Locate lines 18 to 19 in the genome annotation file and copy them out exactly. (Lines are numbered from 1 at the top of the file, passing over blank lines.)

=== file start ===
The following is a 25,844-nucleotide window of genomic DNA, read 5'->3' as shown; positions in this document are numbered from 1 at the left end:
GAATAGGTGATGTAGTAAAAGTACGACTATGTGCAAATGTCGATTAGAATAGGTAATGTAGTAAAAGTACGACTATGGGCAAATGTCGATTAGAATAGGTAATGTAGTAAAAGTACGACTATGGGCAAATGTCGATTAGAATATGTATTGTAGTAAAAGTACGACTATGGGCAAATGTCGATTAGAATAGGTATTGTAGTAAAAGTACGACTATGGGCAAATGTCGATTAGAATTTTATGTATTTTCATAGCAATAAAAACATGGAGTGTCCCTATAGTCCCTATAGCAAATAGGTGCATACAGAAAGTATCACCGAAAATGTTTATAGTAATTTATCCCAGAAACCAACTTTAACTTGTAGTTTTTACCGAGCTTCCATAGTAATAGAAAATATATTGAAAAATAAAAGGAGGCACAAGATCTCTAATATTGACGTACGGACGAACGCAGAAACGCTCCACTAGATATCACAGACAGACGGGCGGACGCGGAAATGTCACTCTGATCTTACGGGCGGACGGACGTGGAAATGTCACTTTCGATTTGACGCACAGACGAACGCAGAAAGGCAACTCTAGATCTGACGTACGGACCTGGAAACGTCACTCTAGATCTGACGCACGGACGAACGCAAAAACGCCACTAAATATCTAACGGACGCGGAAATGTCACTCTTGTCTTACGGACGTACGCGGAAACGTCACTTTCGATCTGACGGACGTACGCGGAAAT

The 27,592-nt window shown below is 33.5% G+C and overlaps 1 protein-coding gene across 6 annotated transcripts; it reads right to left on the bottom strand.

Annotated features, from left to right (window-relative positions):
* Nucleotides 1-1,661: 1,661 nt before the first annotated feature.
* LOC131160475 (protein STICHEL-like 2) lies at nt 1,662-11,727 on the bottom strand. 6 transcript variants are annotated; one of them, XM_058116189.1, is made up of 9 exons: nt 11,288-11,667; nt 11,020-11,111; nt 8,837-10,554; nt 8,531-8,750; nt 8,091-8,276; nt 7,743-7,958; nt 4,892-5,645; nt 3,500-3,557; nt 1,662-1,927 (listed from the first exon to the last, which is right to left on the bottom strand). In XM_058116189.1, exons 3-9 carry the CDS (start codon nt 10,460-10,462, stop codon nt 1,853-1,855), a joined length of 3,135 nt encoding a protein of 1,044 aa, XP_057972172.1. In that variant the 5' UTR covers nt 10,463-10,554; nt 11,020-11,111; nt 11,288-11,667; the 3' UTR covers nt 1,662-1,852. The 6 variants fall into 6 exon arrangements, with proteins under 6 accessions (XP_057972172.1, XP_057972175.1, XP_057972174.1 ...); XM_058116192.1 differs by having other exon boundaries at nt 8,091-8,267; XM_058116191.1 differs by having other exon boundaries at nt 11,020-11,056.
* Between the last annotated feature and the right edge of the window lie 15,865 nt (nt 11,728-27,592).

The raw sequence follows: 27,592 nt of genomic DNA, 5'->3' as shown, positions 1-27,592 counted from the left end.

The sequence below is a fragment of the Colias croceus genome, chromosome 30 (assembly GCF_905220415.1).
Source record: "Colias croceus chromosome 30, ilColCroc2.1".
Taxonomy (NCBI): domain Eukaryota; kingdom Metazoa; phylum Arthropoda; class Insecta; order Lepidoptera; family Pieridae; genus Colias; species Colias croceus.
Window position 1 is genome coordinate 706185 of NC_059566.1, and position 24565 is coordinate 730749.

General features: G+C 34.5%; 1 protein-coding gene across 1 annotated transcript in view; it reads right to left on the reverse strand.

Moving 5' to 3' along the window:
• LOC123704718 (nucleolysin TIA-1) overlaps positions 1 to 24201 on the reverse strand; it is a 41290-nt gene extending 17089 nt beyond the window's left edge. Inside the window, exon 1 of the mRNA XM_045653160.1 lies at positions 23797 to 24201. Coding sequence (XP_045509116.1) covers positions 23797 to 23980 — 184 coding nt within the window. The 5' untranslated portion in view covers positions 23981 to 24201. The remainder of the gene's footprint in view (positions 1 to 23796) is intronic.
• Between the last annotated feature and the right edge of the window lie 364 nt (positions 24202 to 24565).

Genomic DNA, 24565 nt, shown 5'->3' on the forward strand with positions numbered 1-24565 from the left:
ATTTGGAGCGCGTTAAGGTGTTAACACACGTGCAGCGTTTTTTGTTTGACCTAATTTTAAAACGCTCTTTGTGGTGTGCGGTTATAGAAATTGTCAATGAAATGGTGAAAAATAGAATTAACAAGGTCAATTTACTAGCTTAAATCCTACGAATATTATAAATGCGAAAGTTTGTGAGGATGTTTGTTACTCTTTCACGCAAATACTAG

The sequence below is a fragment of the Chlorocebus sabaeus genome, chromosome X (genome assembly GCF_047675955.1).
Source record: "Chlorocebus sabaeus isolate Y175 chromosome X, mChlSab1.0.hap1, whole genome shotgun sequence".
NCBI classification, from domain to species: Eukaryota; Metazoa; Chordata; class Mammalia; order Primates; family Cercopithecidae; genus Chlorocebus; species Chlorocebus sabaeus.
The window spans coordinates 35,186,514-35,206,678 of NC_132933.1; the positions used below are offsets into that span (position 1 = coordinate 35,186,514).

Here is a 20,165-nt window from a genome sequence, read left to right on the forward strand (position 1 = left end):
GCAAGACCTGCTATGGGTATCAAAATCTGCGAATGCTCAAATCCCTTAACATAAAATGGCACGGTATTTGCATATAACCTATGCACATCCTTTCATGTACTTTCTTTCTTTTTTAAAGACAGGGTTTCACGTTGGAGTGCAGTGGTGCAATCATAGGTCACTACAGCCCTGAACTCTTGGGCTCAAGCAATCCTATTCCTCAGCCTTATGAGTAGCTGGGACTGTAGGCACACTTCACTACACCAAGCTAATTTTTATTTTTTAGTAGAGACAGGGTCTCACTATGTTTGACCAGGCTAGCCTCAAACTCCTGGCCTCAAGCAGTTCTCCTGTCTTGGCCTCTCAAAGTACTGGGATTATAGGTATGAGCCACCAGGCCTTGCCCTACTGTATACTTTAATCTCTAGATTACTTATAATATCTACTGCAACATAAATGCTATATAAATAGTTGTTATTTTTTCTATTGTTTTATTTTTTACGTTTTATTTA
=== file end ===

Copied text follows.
ATTTGGAGCGCGTTAAGGTGTTAACACACGTGCAGCGTTTTTTGTTTGACCTAATTTTAAAACGCTCTTTGTGGTGTGCGGTTATAGAAATTGTCAATGAAATGGTGAAAAATAGAATTAACAAGGTCAATTTACTAGCTTAAATCCTACGAATATTATAAATGCGAAAGTTTGTGAGGATGTTTGTTACTCTTTCACGCAAATACTAG

The sequence below is a fragment of the Chlorocebus sabaeus genome, chromosome X (genome assembly GCF_047675955.1).